US ATTACK: Red Cross boosting IT capacity

Officials at a Georgia software company today said they are donating software to the American Red Cross that will enable the organization to effectively double the capacity of its current IT staff.

Vector Networks Inc., a Duluth, Ga.-based development company specializing in desktop management software, has donated 300 licenses of its PC-Duo remote control software to the the Red Cross. The agency has been in the forefront of groups helping out in the wake of Tuesday's terrorist attacks in New York City and Washington, D.C.

PC-Duo software is designed to allow Red Cross teams to remotely connect desktops at the organization's satellite locations across the tri-state area near the New York disaster site. The software allows lists and information to be shared; enables a central IT support team to provide help to all desktop users across the network; provides a snapshot of the system configuration to technicians with all the pertinent information about individual PCs; and better allows task groups to be created across remote locations.

"Even though our company is miles from the disaster site, we at Vector Networks, along with the entire nation, empathize with the people in New York and Washington, D.C who have been affected by this horrific incident," said Andrew Parsons, a vice president at Vector Networks. "We hope that this donation hastens the relief effort and can help bring comfort to those in need."

Also offering to help was Yahoo Inc., which on Thursday stepped in to relieve the Red Cross' Web site, which was accessed by a record-breaking 12.4 million visitors the day after the terrorist attacks.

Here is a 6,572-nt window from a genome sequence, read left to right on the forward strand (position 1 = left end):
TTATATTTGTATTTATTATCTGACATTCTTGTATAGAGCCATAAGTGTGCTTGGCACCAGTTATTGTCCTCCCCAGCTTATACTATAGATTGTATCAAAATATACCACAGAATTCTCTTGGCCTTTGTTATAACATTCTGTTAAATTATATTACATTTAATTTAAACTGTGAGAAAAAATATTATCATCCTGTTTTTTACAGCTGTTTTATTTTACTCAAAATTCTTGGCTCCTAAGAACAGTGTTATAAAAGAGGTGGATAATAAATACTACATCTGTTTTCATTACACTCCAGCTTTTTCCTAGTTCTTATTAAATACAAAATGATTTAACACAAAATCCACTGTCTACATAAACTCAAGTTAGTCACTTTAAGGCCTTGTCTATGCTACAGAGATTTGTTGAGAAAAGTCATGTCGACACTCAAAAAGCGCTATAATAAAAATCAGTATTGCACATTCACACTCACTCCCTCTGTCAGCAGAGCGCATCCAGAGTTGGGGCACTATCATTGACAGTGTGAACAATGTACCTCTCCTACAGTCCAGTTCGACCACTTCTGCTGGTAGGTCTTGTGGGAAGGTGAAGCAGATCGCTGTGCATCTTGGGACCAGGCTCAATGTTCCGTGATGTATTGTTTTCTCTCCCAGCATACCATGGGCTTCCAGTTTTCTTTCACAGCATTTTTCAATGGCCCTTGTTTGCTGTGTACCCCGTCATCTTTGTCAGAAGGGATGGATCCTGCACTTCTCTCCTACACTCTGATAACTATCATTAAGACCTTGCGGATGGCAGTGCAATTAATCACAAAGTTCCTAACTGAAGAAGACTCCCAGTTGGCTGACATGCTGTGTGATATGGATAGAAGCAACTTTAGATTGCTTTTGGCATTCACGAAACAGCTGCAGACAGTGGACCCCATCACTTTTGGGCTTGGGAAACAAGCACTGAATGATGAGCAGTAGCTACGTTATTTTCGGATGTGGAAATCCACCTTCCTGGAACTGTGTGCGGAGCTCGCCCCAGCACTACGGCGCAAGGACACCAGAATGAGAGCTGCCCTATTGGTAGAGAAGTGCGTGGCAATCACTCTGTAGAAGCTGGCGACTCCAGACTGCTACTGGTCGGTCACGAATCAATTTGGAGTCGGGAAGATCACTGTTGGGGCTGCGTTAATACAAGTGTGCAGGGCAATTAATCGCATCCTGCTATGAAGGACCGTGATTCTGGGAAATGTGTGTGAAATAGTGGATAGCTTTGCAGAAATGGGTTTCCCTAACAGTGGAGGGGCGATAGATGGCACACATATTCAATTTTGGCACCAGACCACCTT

The organization has so far collected about US$6 million in donations this week, many of which were made online.

Yahoo is now managing between 75 percent and 85 percent of the Red Cross' traffic and has taken charge of the donation part of the Web site, along with all the organization's online transaction services. This has helped to ensure the Red Cross keeps the rest of its Web presence up and running, according to Alec Minor, the organization's Web master.

"My initial reaction was that we were going to melt down," said Minor, adding that the organization would not be able to get the crucial donations to aid the disaster victims if its network went down.

"People would have to find alternative ways to donate and they may not come to Red Cross to do so, or they may say, 'This is very frustrating' and turn off and decide not to donate. This has definitely meant more donations."

On Wednesday, the organization received 17,542 online donations. An additional 15,528 donations were made on Thursday. Those numbers compare to an average of about 50 online donations a day, according to Minor.

The number of visitors to the site peaked on Wednesday at 12.4 million, compared to 176,000 on Tuesday and 228,000 on Thursday. The site had just 24,000 visitors on Monday, the day before the attacks.

"[The increased number of visitors] was too much for us to handle," said Phil Zepeda, director of online media at the Red Cross. "It's 50 to 100 times bigger than we've ever had before. We had estimates that only 60 percent of the people trying to hit our site over those two days were getting through. Everyone else was abandoning. We were losing huge amounts of money."

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